In the late 1980s and early '90s, I lived in the Orange Tree neighborhood, across Turkey Lake Road from Universal Studios Florida in Orlando. I worked in the Magic Kingdom at Walt Disney World, but watched the construction of USF daily, and my family and I couldn't wait until the park opened. (Years later, I lived for a short period in the Oakwood Apartments across Barham Boulevard from Universal Studios Hollywood, making me one of the few people - I suspect - who's lived across the street from both Universal Studios Florida and Universal Studios Hollywood but who hasn't worked for either one.)
I got my first chance to preview the new park in May of 1990.
Having visited the original park in Los Angeles, I looked first to go on the Studio Tour. But, of course, Universal Studios Florida was to be a very different park than its older sibling. Unlike USH, or even the then-new Disney-MGM Studios, there was no tram tour of a backlot. Just a short walking tour through the empty soundstages at the front of the park. The rest of Universal Studios Florida was to be a traditional theme park, with individual attractions, including expanded, stand-alone versions of Hollywood's Jaws and Earthquake encounters.
Which would have been really cool, had they been operating.
"No worries," I was told. The park was in previews; all the attractions would be up and running by opening day.
That day - June 7, 1990 - arrived. And they weren't. Universal's opening was a public relations disaster. Thank heavens for Universal that the World Wide Web at that moment consisted of a handful of computers run by Tim Berners-Lee and his buddies. Almost none of USF's attractions worked that day, and I can't imagine how badly the park would have been roasted in the blogosphere.
(In writing this piece, it dawned on me that last week was the 20th anniversary of Universal Orlando, which no one at Universal seemed to have bothered to note, much less celebrate. The wounds from that day run deep, which is unfortunate, because Universal's done so much in the years since that are worthy of great celebration. Of course, Universal might also be distracted by this new land they've got opening up....)
Credit Universal, though, with its response to the debacle. The park swiftly announced that, for the rest of the summer of 1990, every person walking through the front gate would be presented with a free one-day ticket to return to the park. And there'd be no expiration date on that free ticket, so that Universal's initial visitors could return at any point in the future, to enjoy the park when it was fully operational.
My family and I had bought annual passes during the preview period. But Universal's deal for annual passholders was even better. The park extended the expiration date of all of our passes by six months, automatically and at no extra charge. And, we'd get the free one-day tickets each time we entered the park, too!
Granted, to get the free ticket, you'd still have to go through the hassle of driving to Universal and parking your car. Unless, of course, you lived across the street from the park. :-)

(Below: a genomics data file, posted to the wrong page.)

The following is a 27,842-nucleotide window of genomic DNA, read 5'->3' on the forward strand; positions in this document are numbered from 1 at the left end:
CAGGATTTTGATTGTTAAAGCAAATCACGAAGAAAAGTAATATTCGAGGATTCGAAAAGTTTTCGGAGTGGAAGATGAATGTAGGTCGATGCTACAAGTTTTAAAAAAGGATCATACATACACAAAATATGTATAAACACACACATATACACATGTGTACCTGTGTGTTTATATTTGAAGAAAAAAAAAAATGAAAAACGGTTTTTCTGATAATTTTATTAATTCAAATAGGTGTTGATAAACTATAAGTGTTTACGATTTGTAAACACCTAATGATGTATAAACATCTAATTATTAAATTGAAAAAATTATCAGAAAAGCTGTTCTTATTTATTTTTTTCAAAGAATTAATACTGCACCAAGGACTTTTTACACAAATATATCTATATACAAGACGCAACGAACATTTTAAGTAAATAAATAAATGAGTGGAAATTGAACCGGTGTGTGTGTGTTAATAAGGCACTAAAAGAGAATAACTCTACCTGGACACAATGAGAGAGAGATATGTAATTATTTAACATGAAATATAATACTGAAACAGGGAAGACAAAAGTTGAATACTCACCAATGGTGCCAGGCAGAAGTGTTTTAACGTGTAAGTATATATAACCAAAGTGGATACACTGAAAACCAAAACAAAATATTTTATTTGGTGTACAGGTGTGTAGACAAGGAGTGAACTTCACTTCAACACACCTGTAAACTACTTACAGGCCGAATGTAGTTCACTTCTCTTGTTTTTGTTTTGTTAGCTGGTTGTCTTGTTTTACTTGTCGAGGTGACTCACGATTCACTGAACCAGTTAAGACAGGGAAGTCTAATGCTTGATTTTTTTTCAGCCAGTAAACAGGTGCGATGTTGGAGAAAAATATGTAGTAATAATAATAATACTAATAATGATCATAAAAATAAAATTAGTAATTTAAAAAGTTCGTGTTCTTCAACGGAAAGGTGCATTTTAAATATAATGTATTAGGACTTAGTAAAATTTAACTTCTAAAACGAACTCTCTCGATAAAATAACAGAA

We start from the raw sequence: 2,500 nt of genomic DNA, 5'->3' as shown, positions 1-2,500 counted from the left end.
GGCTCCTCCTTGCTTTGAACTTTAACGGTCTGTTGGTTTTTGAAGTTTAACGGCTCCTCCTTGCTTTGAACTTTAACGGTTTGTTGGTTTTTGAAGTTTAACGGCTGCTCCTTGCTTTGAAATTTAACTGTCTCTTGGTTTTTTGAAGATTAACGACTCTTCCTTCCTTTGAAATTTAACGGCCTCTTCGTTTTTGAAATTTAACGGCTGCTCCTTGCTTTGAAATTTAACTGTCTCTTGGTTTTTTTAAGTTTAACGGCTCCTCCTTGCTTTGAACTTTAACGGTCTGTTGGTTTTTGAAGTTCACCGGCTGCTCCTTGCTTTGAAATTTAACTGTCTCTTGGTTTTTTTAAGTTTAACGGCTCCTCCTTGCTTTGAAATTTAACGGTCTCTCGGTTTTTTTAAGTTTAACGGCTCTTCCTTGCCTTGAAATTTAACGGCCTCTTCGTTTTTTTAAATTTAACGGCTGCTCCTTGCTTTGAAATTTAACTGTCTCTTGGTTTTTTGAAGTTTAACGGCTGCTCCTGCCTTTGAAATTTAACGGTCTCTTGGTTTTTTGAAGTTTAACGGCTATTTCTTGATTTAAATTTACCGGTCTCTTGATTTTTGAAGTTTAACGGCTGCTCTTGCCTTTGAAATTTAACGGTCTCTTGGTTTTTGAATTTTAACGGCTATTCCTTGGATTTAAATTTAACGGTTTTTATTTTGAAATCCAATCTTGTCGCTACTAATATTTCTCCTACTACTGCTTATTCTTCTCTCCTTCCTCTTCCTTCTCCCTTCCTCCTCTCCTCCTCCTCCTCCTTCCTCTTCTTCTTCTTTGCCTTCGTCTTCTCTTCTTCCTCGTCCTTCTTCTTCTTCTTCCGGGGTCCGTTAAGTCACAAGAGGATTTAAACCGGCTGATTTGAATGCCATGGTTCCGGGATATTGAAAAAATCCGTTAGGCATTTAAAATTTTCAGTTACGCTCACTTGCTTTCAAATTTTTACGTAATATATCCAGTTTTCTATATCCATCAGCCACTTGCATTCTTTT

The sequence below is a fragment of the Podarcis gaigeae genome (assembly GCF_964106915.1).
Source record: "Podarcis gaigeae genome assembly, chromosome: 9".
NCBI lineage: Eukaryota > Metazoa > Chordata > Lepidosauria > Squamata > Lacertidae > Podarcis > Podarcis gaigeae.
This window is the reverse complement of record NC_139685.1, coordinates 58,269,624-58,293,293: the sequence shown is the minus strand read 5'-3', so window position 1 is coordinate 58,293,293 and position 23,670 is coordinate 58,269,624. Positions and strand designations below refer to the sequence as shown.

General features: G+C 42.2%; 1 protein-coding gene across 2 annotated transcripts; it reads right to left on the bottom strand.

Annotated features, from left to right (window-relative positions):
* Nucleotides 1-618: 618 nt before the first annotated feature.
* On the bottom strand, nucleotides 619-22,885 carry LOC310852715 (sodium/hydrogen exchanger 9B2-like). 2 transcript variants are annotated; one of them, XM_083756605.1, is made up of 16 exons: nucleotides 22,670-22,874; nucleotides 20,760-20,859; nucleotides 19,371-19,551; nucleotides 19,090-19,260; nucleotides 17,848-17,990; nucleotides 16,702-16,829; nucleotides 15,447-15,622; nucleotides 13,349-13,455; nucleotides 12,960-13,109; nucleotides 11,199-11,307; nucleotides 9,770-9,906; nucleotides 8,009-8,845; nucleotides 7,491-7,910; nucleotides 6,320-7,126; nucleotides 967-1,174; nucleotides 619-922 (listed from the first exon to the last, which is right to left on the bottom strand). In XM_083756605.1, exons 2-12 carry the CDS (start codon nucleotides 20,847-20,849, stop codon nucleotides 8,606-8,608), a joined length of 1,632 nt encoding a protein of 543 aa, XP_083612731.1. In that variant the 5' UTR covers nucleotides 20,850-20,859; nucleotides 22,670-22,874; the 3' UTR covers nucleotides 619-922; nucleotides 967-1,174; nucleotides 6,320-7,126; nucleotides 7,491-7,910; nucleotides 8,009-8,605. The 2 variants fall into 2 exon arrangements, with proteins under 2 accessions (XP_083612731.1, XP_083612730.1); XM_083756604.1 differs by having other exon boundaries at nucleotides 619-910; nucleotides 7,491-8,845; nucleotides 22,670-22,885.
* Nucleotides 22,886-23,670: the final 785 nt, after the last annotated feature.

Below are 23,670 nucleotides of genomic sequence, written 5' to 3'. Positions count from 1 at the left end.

So whenever we had a free moment, one of us would walk over to Universal, sign in at the front gate and pick up a free ticket. (Each passholder could pick up only one ticket per day, so you had to sign in.) By the end of the summer, between my parents, my sister and I, we had hundreds of free Universal tickets.
So for the next decade or so, any friend of mine who got married got two Universal Studios Florida tickets as a wedding present. My parents and sister also gave away dozens of tickets to friends, co-workers and clients. And I didn't pay to visit a Universal Orlando theme park until about 2002.
My sister used the last of free tickets around 2004, if memory serves. The gate attendant was completely flummoxed by the ticket, and had to call over a supervisor. Eventually, several top managers gathered around to marvel at the ticket, one of them exclaiming, "I haven't seen one of those in years."
I wonder when the last of the free "Summer of 1990" tickets will be redeemed. Universal team members, if you have any memories of those early days, or those tickets, please share your story in the comments.
For more of Robert's stories about working in theme parks, pick up a copy of "Stories from a Theme Park Insider".Tweet
Universal did announce their 20th Anniversary via Twitter for sure and usually what appears on their Twitter is also on Facebook. So it hasn't been totally forgotten about.
An intersting note: Disneyland Cast Members (or Cast Members who go to Company D) get a reduced price ticket to USH. Interesting that competitors will give discounts to each other! Of course, CA is a whole different animal than their FL cousin!
As for annnouncements, I really think Disney dropped the ball (no pun intended) on EPCOT's 25th
Lew Wasserman was still alive back then, when Universal Studios Florida was owned by MCA and Rank Organisation (before Universal went through its Vivendi, uh, adventure on its way to NBC and before Blackstone Group emerged and obtained Rank's assets). But I doubt that Universal had much more money then - the park had just opened and had little income.
No, Universal needed a bold move to save face and win back some customers. Giving out free tickets didn't cost them any cash up front and probably ended up exposing the park to some fresh customers in the long run, thanks to people like me handing out free tickets left and right!
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